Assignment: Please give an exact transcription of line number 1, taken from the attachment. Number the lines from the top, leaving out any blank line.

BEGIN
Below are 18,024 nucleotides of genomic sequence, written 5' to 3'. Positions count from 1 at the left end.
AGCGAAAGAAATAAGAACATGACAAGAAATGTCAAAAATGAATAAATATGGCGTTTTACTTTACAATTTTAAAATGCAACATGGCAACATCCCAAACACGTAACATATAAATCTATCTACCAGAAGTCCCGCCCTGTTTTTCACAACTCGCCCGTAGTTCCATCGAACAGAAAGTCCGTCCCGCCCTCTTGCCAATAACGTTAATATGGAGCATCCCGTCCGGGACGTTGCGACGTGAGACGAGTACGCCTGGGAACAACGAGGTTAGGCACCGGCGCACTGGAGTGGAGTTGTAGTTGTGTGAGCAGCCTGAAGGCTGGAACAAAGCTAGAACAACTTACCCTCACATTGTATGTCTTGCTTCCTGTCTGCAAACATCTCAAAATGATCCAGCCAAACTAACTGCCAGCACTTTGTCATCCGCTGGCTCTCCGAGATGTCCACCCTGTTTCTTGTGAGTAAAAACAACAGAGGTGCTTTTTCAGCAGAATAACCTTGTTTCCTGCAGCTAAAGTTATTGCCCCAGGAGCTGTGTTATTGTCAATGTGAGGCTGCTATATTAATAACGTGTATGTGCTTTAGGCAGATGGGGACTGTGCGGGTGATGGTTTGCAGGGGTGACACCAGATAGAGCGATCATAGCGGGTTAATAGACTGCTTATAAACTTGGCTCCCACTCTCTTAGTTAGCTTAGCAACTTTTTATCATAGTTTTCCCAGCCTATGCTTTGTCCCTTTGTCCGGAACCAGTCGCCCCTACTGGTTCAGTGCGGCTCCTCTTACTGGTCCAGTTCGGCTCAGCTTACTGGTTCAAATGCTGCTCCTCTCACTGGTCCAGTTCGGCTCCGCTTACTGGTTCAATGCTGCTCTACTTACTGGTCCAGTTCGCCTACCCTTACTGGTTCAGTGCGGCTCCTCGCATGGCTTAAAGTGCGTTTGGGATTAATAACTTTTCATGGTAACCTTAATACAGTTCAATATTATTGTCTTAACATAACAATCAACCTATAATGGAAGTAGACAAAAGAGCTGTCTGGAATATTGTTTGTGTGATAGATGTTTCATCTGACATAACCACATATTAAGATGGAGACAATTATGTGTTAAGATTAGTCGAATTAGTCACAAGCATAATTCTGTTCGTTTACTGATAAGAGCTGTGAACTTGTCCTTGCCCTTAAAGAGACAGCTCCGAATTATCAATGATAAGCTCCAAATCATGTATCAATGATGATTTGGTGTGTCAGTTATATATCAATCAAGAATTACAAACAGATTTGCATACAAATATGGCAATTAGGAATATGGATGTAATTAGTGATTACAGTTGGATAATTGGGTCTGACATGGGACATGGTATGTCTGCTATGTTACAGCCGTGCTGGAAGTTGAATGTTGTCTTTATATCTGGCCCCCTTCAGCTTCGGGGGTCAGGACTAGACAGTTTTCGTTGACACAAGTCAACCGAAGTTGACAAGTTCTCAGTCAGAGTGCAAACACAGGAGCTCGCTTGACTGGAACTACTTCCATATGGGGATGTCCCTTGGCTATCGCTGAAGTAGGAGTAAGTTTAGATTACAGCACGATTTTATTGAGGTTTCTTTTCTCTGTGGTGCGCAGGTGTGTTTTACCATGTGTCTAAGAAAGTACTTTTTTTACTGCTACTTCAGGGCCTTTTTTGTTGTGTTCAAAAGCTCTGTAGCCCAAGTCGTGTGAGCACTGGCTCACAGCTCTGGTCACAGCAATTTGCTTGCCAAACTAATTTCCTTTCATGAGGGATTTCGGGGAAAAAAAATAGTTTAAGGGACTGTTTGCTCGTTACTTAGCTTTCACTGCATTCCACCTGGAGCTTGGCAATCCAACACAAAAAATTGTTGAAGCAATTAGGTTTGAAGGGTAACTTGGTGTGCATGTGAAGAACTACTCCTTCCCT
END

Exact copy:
Below are 18,024 nucleotides of genomic sequence, written 5' to 3'. Positions count from 1 at the left end.